Andrew Keili: Sierra Leone Telegraph: 28 July 2020:
Much has been written and said about the recent riot in Makeni that resulted in such much mayhem and loss of valuable lives. Blame has been cast on all sides and comments from the politically inclined have tended to support the views held by their respective political leaders.
It is encouraging however to see that others who may have no dog in the fight have been more rational. They have, whilst condemning the riotous conduct of the youths, roundly condemned the high handedness of our security forces resulting in the needless death of five youths. There have also been concerns expressed about the poor consultation between members of the two main political parties – the APC and SLPP, resulting from lack of cooperation and possible nefarious motives in relation to this unfortunate issue.
I would like to hone in on a few issues. As someone who fully realises the importance of energy to this country’s development and the need to strengthen the management of our State Owned Enterprises, it surprises me that a 1.6 MW generator could cause so much mayhem in a country.
To put things in the right perspective, this could easily be the installed generating capacity of an Industry like the Sierra Leone Brewery or the American Embassy. But then again, I should not be surprised that we have set our sights so low in this country.
I will digress and talk about an experience I had some 20 years ago while attending a power sector privatisation training programme in Egypt. The instructor mentioned, when discussing a particular topic that countries with less than 100 MW installed capacity for powering their national grid have no business discussing the particular issue, as they in essence have no power sector to talk about. When he started asking some participants about the generating capacity in their countries that fed the national grid, my heart skipped a bit, as at that time, Sierra Leone had less than 15 MW. To save myself from embarrassment, I made the decision to go to the bathroom until the discussions were over.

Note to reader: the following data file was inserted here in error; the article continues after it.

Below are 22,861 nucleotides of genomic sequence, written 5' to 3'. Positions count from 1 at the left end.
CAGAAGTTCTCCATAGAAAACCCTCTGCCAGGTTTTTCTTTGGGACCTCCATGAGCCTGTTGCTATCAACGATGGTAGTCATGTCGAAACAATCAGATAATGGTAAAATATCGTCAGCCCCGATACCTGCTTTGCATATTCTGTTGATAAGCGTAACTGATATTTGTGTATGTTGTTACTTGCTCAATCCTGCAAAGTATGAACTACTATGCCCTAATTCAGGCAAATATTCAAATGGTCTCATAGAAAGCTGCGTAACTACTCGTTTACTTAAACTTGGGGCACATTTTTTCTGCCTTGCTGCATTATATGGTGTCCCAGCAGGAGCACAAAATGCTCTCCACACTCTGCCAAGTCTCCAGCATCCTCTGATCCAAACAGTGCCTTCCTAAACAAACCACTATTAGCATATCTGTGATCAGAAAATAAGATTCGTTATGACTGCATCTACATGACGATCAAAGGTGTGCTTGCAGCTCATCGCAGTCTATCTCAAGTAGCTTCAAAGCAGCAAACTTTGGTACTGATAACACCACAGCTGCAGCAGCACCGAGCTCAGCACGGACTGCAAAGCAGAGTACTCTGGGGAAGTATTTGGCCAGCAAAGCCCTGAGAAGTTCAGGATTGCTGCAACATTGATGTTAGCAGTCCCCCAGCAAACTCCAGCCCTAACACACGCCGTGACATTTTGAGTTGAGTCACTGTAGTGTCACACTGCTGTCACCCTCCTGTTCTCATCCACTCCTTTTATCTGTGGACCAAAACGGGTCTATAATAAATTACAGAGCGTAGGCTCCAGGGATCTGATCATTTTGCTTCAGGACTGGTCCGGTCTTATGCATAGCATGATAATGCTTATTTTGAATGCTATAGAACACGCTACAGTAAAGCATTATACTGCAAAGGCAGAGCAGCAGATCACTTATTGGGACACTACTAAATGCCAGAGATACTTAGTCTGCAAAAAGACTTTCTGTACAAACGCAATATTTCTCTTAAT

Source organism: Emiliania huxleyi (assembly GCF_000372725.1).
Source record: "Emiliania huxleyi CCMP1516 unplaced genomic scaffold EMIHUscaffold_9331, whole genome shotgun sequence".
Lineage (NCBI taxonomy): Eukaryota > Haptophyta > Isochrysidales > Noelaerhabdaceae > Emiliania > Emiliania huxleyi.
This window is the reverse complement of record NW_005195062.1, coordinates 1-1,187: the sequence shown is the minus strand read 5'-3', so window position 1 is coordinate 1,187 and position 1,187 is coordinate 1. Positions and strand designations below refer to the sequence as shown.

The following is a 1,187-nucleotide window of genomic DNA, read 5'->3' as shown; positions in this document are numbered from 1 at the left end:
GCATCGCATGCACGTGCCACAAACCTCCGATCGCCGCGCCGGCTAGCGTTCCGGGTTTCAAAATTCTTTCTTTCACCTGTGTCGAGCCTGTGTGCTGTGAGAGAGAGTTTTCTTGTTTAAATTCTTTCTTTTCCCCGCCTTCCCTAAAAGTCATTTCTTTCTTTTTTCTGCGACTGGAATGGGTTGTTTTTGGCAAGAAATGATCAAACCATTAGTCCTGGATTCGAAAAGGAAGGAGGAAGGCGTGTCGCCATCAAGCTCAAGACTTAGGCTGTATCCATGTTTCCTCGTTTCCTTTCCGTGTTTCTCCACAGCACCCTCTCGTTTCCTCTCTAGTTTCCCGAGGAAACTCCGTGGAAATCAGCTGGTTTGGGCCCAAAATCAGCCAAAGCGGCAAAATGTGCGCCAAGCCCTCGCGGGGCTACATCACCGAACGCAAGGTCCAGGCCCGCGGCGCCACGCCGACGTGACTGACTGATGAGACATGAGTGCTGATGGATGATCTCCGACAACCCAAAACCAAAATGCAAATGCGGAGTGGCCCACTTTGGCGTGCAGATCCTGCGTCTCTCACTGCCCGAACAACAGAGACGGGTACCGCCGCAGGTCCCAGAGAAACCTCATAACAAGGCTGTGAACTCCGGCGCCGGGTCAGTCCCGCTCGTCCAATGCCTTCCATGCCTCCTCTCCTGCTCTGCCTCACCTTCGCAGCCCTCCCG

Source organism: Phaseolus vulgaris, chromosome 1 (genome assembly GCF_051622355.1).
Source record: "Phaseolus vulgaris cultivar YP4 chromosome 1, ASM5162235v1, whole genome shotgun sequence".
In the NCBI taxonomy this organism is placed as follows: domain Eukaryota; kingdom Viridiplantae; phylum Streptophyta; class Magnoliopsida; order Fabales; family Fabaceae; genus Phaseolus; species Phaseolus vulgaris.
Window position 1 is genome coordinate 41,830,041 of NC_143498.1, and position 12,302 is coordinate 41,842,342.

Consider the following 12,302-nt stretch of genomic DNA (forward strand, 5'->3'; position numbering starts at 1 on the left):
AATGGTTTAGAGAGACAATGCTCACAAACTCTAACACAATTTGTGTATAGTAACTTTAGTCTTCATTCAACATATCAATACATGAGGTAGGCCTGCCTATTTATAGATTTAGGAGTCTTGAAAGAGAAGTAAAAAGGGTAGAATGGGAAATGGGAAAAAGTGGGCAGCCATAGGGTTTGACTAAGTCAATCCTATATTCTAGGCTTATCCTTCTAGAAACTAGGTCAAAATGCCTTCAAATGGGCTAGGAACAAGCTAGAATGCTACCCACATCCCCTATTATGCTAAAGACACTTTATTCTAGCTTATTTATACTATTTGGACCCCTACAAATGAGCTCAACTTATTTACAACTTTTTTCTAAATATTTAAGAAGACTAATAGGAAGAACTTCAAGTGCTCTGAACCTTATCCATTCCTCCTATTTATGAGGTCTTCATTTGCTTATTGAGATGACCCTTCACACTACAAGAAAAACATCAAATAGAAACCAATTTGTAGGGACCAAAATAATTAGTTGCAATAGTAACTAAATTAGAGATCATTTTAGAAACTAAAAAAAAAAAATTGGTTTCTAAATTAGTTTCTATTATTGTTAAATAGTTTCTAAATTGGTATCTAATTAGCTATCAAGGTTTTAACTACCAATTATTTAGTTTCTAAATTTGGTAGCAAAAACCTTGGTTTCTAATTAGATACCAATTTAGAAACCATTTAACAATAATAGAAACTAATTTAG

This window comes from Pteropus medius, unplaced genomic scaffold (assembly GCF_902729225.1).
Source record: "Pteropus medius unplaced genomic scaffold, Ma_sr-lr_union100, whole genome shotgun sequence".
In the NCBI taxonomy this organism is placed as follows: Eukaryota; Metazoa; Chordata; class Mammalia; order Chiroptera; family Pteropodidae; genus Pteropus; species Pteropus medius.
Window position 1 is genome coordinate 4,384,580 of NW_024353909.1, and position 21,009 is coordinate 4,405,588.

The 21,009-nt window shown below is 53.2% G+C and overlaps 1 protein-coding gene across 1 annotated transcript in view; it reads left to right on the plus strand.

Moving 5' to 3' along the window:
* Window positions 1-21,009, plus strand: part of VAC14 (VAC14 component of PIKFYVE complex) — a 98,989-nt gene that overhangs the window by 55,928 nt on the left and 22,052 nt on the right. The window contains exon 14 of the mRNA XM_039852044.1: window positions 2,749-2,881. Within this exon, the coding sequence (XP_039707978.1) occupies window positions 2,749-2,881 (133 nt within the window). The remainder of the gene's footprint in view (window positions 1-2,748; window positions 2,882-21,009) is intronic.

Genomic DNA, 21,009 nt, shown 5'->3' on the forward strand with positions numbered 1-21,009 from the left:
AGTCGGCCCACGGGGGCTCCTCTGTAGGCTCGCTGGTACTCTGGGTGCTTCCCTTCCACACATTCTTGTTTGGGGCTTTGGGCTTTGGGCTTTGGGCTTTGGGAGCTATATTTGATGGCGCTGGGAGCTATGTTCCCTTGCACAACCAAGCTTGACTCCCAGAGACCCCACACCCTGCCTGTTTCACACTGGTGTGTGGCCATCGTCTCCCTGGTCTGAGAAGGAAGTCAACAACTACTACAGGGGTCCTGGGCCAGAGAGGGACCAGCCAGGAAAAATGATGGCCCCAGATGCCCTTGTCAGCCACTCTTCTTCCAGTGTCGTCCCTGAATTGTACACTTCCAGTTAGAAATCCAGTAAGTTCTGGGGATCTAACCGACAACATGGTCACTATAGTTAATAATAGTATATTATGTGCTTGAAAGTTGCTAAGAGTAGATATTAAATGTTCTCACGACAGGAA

But generating capacity apart, we have never got our establishments to carry out their mandated functions. Everything has been viewed through a political lens and it did not start today. We can cite incidences for which generators were moved from Bo to Kono and back to Bo during the tenure of the last government, which again required informing the citizens in those areas.
Basically we have come to acknowledge that these things cause mayhem as people read into the motives of the utility managers and the government. If EGTC as an institution cannot move equipment from one operating area to another without the government thinking it will hurt the sensitivities of those staying in those areas, then what is the utility in business for?
But then in Sierra Leone, there is good management and there is political reality. In our always politically charged atmosphere everything has been politicised, requiring government to inform the populace in such an event. Why? Because we are so far behind in our power provision that it is hurting our development. Why? Because our political atmosphere is always so charged that there are prophets of doom who twist the message and intent to give the impression the government is callous and uncaring for those in the opposition strongholds. There is so much mistrust in this country because of our acute political differences along mainly regional lines.
Enter poor unsuspecting youth who are fed on the fodder of fake news and you have trouble. Politicians have got much too sleek with their messaging and every party now has its own purveyors of fake news to make the other look bad. We are living in this era in which social media with self–styled broadcasters spew out pure venom in their fake news. This should be roundly condemned. Sure, the youths must be blamed for being so gullible to fake information to have the propensity of being violent. But then, you may ask yourself who is not gullible to fake news?
I recall several years ago during the tenure of the last government in which fairly educated people were arguing over the radio that Bumbuna was not operating and that the power from Freetown was from a “hidden” source. More recently we have seen attacks caused by fake news on perceived “5G telecommunications towers”. It is not surprising that there are many people in Sierra Leone who think CORVID is “advanced malaria”. We have seen even in advanced countries, people denying the existence of CORVID or believing fake conspiracy theories about Bill Gates’ involvement in its creation.